The article addresses the positive and negative implications of the growing spread of chatbots based on large language models (LLMs) on instruction, learning, and assessment in education. It is based on extensive conversations with ChatGPT regarding pedagogy-related issues and relevant documents. Discussed are the challenges of chatbots like ChatGPT to educators—on the one hand, their potential to advance deep learning and the roles of the instructor and the school context in causing it to happen. On the other hand, it underscores the pedagogical drawbacks of improper usage of such chatbots and the instructional practices and school contexts that could escalate learning. Three school-culture components, namely classroom learning, teacher professional learning, and school leadership, are the essential aspects of pedagogical approaches that, in a particular constellation, could enhance and, in another, impede a chatbot’s potential to advance deep learning. The underlying theoretical framework is assessment-driven, contrasting assessment for learning (AfL) and assessment for grading, distinguishing assessment cultures from testing cultures. Patterns of chatbot usage that align with the principles of each culture are discussed. A sample of quotes from the conversations with ChatGPT is presented to support the insights gained from the chatting experience and the conclusions drawn.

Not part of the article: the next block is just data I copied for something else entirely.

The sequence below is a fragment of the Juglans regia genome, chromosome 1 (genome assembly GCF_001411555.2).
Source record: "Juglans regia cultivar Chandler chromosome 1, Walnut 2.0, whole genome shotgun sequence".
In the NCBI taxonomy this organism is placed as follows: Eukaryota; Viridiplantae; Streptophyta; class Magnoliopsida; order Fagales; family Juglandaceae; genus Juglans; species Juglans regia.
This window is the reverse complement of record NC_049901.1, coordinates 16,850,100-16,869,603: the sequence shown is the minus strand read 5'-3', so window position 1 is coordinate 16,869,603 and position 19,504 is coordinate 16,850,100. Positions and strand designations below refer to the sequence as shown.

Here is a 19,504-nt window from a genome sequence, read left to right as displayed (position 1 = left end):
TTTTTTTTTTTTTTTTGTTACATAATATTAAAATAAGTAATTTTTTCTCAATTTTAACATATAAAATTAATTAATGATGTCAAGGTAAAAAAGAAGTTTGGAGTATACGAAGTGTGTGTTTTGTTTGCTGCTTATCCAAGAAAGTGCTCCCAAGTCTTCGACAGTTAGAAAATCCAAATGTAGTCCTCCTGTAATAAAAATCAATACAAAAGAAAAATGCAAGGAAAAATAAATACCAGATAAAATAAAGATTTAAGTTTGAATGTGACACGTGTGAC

- assessment for learning (AfL)
- improving classroom teaching and learning